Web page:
Although they have their pros and cons, cartridge-based printers can sometimes be more troublesome and frustrating to use than you’d like.
It's finally here...
- Multi-touch navigation, HSDPA bandwidth, Exchange and MobileMe support
- Poor GPS implementation, no physical keyboard, poor battery life
The iPhone 3G improves on its predecessor, refining its strengths and eliminating some of its flaws. On the way, however, it picked up a few more flaws. Exchange and MobileMe support are appealing, but poor battery life and substandard GPS implementation will deter some people.
After selling more than 6 million units in other countries, the iPhone is finally here (officially). Australians can now get their hands on the iPhone 3G, Apple's second-generation mobile.
The phone's hardware is fairly standard for a high-end smartphone. Tri-band 3G HSDPA and Assisted GPS (A-GPS) are both common in the iPhone 3G's competitors, although the phone's 2-megapixel camera seems like a token inclusion.
As always, Apple is about design first and foremost. The iPhone 3G builds upon the basic case of the original iPhone and the iPod touch, but it has a tapered, more professional feel that is much easier to hold. It uses a plastic backing rather than aluminium, but it's surprisingly resistant to scratches and fingerprint marks. The phone's glass face is also resilient and scratch-resistant, although it will get dirty.
The screen's 480x320 pixel resolution pales in comparison to the VGA resolution of Sony Ericsson's XPERIA X1, but its colour range and brightness more than make up for this. Pictures are extremely sharp and easy to view. However, there is a distinct yellow tinge to the screen, which Apple claims is a deliberate decision in order to make colours look more natural. We prefer the original iPhone's more accurate, albeit colder, colour calibration, but this isn't a major issue.
The iPhone 3G's OS X–based operating system works wonderfully, recognising and responding to finger touches with ease. A lack of physical keyboard will probably deter some people, but the phone's 'soft' keyboard remains one of the best we've used. We would have liked a landscape mode for the phone's SMS function to be available.
3G HSDPA is the second-gen iPhone's new party trick, and it doesn't disappoint. The iPhone 3G has tri-band 3G radio with HSDPA bandwidth, as well as a GSM fall-back baseband. The iPhone 3G will favour its 3G radio over GSM, but will switch if it can't receive a 3G signal. Importantly, the iPhone 3G has markedly improved on the signal and call quality of its predecessor.
Internet browsing is also much improved. We loaded the Good Gear Guide Web site in 41 seconds over Vodafone's 3G network, a bearable speed and a definite improvement on the painstakingly slow 1min 48sec we suffered with the original iPhone on the Virgin Mobile network.
There's no real faulting the A-GPS. Tracking isn't smooth at low speeds, but the handset was able to pick up our position within 10 seconds of activating it. Our main concern is its implementation — Google Maps is a decent mapping system, but it isn't properly integrated with the A-GPS module. The software doesn't provide turn-by-turn navigation, and the map won't shift automatically to track the GPS signal, requiring users to follow it themselves. Often the blue blip representing the signal would leave the road when we made a turn according to Google Maps. Until a third-party company releases software capable of making full use of the phone's GPS module, the iPhone 3G is simply no rival to dedicated GPS units.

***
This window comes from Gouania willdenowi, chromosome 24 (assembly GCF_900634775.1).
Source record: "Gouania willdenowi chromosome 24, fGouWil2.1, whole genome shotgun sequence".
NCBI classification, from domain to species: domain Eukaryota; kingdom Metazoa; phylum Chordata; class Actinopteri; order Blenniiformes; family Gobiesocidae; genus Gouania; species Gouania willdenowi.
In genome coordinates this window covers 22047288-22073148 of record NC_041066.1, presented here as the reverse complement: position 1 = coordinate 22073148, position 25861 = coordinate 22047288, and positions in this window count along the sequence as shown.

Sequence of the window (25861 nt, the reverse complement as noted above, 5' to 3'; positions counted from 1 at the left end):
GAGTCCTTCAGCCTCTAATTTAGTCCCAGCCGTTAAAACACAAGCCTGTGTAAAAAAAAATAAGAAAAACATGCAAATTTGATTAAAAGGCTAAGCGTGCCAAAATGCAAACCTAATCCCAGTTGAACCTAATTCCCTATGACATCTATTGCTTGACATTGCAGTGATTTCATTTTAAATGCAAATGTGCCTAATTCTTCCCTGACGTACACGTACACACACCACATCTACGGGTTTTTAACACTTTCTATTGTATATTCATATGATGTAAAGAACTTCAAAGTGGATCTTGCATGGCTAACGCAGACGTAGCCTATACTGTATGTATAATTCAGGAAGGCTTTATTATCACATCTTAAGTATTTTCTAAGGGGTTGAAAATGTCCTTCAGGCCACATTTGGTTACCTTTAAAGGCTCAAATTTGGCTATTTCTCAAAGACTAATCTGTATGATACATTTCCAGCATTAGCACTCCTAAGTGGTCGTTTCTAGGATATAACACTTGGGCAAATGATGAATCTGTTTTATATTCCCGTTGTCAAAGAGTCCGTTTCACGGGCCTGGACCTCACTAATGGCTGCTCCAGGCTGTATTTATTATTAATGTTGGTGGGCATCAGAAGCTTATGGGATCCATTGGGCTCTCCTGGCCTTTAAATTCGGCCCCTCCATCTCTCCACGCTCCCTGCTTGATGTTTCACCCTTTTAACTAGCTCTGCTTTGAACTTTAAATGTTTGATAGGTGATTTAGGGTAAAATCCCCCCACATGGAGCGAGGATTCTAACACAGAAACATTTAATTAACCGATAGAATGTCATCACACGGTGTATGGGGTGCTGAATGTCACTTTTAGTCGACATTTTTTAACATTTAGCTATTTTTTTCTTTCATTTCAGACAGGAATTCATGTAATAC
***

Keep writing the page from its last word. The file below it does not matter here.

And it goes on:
Apple is keen to tap the enterprise market, and the inclusion of support for Microsoft Exchange and ActiveSync reflect this. Users can sync calendars, contacts and e-mail with Exchange servers, but not tasks. Our experiences with its implementation are largely positive, integrating well with the iPhone's user interface and assuming its familiar look.
Apple's own syncing service, MobileMe, provides similar functionality. Dubbed by Apple 'Exchange for everyone else', the company's renamed .Mac service provides users with an easy-to-use central server for e-mail, files, contacts and calendars. After minimal setup, we were easily able to sync contacts, bookmarks, mail and calendars between a Mac, a PC and the iPhone 3G. Disappointingly, there's no way to access MobileMe's iDisk storage service from the iPhone, meaning that users are unable to listen to shared music or view their documents while on the go.
The biggest advantage of Apple's MobileMe service over services like Gmail is its push e-mail functionality. Like Microsoft Exchange and Blackberry servers, MobileMe pushes email to the iPhone, rather than the device fetching it from a server. The same can be accomplished with Yahoo Mail on the iPhone 3G, but conventional POP3 and Gmail services are restricted to 'fetch' e-mail. This should be rectified when Apple's central ping server comes online in September, but for now it's a drain on battery life if the handset has to keep checking for new e-mail.
Apple blamed the delay of a 3G iPhone on poor battery life. Thanks to an extra year's worth of engineering and design, the company has managed to solve this issue — to a degree. We tested the iPhone 3G with 3G radio and location settings on, and Bluetooth and Wi-Fi both off. Under fairly heavy 3G data usage — Web browsing, mail use and YouTube — and viewing H.264 video, the iPhone 3G lasted almost four hours. Given that the original iPhone was capable of lasting over five hours while performing the same tasks, the impact on battery life is noticeable but not drastic.
For those upgrading from the original iPhone, the iPhone 3G will offer better Web browsing outside of Wi-Fi hotspots, as well as the benefits of A-GPS. For those new to the iPhone, the device offers a simple, easy-to-use mobile phone with excellent functionality, but it isn't without its flaws.
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